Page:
"Exactly, man! I tried to help him, but he was gone. So I made a decision. I can't help him, so I'm gon' help her. I had a decision to make. It's good it was me. Everybody knows me, but they were still pissed."
"And when it's a mob like that, that's when people get killed. You know, the mob mentality, makin' people crazy."
"Right. I had a decision to make, man."
"I'm so glad you were there. You know she ain't ever gonna forget you!"
"I was there when chief John Williams got hit, remember that, the native American dude got hit by the black guy driving a car? It was in the paper. I gave John CPR!"
"You're a guardian angel, Tiger."
"I'm the 'hood doctor!"
I tried to help him, but he was gone. So I made a decision. I can't help him, so I'm gon' help her. The endless wisdom of those lines. Tiger just wanted to help, to further Life, never mind who's who. In a split second he could enact what takes so many of us years of therapy and processing to grasp: Tend to the Living.
Yes, there will be the pain of the family, and the pain of friends. I've written extensively on that sort of loss elsewhere.* There will also be my own confusion and deep sadness at driving on Rainier without ever seeing one of my favorite passengers again. No one was like Milard. He was expert at what I try to do– he made you feel comfortable and appreciated, like you were special. Knowing people by name, and always a kind word for me. You couldn't tell if it was his workday or weekend, because he was equally and consistently happy on both: a fifty-something man who looked thirty-five, with strong defined features and ageless dark skin, plus that irresistibly wide grin.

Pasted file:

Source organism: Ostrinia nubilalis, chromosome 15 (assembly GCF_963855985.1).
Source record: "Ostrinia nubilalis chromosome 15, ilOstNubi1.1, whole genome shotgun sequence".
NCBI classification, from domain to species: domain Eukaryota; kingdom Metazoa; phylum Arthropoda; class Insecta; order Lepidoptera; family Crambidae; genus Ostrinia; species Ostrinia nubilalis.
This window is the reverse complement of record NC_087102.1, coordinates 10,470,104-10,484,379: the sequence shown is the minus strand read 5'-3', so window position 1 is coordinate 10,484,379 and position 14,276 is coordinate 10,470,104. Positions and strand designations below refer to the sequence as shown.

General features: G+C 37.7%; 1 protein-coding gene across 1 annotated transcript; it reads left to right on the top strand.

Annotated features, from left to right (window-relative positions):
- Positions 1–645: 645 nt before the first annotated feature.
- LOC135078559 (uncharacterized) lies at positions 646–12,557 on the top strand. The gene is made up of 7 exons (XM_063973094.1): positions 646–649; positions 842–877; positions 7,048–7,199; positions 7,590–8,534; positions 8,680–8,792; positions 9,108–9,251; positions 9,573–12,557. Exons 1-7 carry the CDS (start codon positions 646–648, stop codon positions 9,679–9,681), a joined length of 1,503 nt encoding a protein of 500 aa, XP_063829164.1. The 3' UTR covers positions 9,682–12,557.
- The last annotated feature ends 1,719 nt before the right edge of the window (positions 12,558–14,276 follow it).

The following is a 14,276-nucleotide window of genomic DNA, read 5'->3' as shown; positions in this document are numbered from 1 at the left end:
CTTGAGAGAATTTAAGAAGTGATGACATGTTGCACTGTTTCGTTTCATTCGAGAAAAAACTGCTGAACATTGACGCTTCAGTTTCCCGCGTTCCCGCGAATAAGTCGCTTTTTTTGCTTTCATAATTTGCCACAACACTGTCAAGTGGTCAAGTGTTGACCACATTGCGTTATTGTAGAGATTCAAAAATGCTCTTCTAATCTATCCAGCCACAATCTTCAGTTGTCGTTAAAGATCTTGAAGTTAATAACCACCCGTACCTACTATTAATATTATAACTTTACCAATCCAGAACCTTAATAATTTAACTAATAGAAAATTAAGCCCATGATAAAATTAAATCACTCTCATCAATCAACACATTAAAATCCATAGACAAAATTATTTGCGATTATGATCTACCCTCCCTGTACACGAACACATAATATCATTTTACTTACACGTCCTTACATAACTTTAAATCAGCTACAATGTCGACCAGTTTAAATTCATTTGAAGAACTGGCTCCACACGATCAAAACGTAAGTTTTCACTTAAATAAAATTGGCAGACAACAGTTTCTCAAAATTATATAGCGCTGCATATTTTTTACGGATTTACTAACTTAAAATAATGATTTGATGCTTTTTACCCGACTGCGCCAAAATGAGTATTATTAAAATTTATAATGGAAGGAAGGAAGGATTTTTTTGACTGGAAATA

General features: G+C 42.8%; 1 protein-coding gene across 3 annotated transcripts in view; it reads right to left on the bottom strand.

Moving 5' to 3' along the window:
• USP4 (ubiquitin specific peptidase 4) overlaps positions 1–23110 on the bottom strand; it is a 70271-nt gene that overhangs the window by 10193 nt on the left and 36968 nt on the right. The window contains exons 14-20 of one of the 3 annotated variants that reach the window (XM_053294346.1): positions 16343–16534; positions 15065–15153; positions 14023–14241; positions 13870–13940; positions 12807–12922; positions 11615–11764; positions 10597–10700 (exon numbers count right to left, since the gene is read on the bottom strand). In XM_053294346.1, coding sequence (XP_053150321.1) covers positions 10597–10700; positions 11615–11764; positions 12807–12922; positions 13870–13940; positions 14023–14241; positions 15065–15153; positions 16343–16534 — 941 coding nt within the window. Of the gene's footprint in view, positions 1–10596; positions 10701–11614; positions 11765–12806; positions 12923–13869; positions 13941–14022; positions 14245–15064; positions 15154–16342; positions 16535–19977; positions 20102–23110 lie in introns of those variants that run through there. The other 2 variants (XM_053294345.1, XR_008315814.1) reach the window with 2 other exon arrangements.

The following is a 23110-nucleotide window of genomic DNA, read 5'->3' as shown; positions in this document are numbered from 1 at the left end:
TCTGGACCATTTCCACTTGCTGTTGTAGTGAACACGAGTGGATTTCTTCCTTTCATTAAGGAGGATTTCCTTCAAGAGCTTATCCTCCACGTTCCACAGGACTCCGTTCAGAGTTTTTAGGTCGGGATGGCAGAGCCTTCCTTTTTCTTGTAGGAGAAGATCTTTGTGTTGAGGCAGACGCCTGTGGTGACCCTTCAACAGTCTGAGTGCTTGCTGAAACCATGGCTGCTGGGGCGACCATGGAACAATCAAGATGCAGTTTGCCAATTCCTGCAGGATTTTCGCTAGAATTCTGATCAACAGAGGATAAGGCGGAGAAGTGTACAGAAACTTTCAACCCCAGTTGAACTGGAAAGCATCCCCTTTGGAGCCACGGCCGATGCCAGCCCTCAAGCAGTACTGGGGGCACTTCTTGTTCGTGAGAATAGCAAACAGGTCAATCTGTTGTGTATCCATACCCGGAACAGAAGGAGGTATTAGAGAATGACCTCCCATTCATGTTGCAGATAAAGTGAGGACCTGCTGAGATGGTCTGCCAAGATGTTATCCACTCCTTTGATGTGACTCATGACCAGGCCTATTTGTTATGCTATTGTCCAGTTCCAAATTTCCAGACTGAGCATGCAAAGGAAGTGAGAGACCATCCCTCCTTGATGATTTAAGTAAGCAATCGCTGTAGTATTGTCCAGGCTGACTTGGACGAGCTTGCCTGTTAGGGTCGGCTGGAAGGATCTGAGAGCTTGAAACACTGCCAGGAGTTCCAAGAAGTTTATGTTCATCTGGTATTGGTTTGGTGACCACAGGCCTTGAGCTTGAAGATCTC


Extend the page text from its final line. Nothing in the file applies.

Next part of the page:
I'll mourn for Milard later. I get the feeling he'd prefer I just remember his best traits. What I found myself instead returning to that night, amid thoughts of missing my friend, was the car driver.